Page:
Match Game

Second careers can start with the right franchise connection.

At 55, Rick and Bonnie Doepke weren’t planning on second careers.

Happily retired – he from Procter & Gamble, she from Cincinnati Playhouse – they were involved in neighborhood association activities that were winding down at the same time the market quaked in 2008 severely challenging their retirement assumptions and prompting them to consider options, says Rick, now 57.

In 2008, Guyer and Kim McCracken, in their mid-fifties, were looking down the road at the next 10 years for an opportunity to work together and still provide for children in college and high school.

Today, both couples are happily involved in new careers – together – the Doepkes as owner-operators of Aussie Pet Mobile, an on-the-road pet grooming business and the McCrackens who run Senior Helpers to provide non-medical services to help seniors stay at home.

Dick Munson of FranNet, a local franchising company in Cincinnati-Dayton-Cleveland, was their guru and guide to new enterprise choices.

“My typical client is a 50-something downsized or right-sized, mid-to-upper management executive who has been working 20-plus years. It’s usually someone who has worked for a big company and is at the point where he or she wants to take control of their own destiny and wants the freedom, flexibility, control and independence,” says Munson, who says 90 percent of his clients fit that profile.

He fits it as well, buying into the business, also a franchise, 14 years ago after finding himself out of work after 33 years in the corporate world.

“I specialize in helping individuals find the best franchise to meet their skills and needs. It can be anything from a beauty shop to tax preparation.”

The client gets his guidance “without spending a nickel.” The franchise seller takes care of that.

To get the process jump-started, an online assessment tool is used to determine personality, skills and finances. “Then we sit down with the client and spouse and fine tune a business model, eventually presenting them with several alternatives.”

After that it’ s up to the client to do the due diligence on the businesses before a decision is made, a process that can take 60 to 90 days or as much as a year. “We don’t sell or push. We show them what we think is best for them and how to research it to figure out of it’s a good fit,” he says.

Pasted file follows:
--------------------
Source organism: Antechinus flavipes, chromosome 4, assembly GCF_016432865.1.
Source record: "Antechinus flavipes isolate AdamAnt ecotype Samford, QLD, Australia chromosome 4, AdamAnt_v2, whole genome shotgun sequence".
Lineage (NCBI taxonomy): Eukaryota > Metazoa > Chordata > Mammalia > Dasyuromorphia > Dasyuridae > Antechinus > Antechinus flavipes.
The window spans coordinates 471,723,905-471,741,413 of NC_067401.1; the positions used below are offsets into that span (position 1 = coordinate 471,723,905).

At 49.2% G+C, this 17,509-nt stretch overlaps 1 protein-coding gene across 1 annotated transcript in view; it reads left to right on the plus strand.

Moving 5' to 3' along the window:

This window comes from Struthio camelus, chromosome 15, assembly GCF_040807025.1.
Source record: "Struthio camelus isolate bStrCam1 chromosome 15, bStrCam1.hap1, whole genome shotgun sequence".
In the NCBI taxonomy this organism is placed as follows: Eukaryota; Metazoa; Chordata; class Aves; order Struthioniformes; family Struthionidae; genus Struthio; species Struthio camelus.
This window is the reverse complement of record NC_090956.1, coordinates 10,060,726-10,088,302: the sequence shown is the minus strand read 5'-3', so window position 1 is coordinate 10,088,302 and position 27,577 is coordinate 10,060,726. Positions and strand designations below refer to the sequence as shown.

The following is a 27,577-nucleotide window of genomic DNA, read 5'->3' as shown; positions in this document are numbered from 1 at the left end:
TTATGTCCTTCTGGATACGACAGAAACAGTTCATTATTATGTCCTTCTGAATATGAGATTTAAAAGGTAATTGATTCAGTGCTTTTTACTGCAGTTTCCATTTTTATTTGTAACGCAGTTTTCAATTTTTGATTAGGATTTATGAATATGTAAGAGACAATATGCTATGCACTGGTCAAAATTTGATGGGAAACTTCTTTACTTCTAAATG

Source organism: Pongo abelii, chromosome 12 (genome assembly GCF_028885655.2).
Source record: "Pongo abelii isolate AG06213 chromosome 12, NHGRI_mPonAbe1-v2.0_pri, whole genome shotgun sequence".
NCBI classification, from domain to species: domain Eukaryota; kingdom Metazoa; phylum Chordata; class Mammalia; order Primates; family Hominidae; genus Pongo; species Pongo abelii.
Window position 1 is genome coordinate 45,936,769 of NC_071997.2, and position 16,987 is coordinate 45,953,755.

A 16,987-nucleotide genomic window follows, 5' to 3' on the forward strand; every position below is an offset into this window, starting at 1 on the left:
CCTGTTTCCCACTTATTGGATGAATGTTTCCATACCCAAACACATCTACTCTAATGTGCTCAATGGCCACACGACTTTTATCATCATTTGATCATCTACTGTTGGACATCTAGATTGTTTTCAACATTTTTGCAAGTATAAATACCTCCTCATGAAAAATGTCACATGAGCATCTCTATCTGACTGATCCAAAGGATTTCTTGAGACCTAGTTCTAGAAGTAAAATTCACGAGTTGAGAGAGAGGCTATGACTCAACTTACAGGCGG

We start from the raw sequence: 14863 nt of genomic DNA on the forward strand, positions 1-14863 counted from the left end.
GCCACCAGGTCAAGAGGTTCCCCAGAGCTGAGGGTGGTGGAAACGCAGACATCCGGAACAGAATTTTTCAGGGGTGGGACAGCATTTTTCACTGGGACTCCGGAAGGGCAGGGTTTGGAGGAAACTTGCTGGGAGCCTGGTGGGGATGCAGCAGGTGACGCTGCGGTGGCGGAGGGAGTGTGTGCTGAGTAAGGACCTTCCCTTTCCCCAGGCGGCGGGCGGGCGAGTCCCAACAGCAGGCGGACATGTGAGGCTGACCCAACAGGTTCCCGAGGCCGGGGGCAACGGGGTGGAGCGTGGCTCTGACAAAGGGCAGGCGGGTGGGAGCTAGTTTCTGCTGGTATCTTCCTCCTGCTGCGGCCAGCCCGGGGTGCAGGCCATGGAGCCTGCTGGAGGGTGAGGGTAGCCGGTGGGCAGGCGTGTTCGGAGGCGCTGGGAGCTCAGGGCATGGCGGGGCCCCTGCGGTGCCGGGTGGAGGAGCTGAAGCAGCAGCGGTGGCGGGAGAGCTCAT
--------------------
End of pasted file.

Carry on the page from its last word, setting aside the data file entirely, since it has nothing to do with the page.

Most people come in with skills but no idea what to do with them. “Only one time in 14 years have I had someone walk in asking for a specific kind of company, and fortunately I was able to help.”

Though there’s no cost to the client for Munson’s services, investments range from about $50,000 to multi-millions, depending on the business, with the average at about $100,000. The client comes up with 30-40 percent of the total and the rest is financed “through a variety of different tools. We provide help with legal, attorney, accounting and financing,” Munson says.

The Doepkes, who went into the process knowing they wanted to work together, considered several businesses, including a 24-hour fitness club but, due in part to his P&G experience with Iams, ended up with Aussie Pet Mobile (started in Australia in 1996.) They put one van on the road in October with a certified, trained groomer and are already thinking about adding a second. They can even run the business while traveling if they want.

“It’s a fun, positive industry. We can work together, and pet spending is pretty much recession proof,” Rick says. “It’s more work than we expected but it’s a labor of love and we work when we want to,” putting in about 30 hours a week so far.

The McCrackens’ priorities were to work together, help people, be a part of the community and “make a little money,” Guyer says. They ended up, after looking into learning centers and other service industries, with Senior Helpers providing services for seniors who want to stay at home.

“We felt good about the company after meeting owners and other franchisees,” Guyer says. “It was important for us to be able to be actively involved with the other businesses.” He’s now part of the franchise advisory council.

Kim handles the human resources and advertising, and Guyer does the marketing and finances.

“Help came to us through the franchise in two ways — the franchiser provided the training, but there’s also a network of other owners I can call about issues and dealing with things. It’s nice to know you don’t have to re-invent everything.”

Not every franchise company will take every prospective buyer, Munson says. “Companies that are selective are usually more successful than those taking anyone who can write a check.”

Be prepared to work harder than ever that first year, Munson advises, but the payoff will come.

“A gentleman I helped into a franchise 18 months ago in the personnel industry just got the Rookie of the Year award last week and won a sales contest for the best increase in the business.

“He’s on his way to the Caribbean this week.”

Franchise hunting tips

~ Do your research and know exactly what you are getting into before
you buy.

~ Make sure the franchise has a proven successful system that you can validate that by talking to other franchisees to make sure the system works.

~ Be willing to follow the franchise company’s proven system or don’t buy into it.

~ Be prepared to work extremely hard for probably less money than you’ve ever made during the first year. The second through fourth year, the income can be whatever you want to make.

Source: FranNet, (513) 322-1955,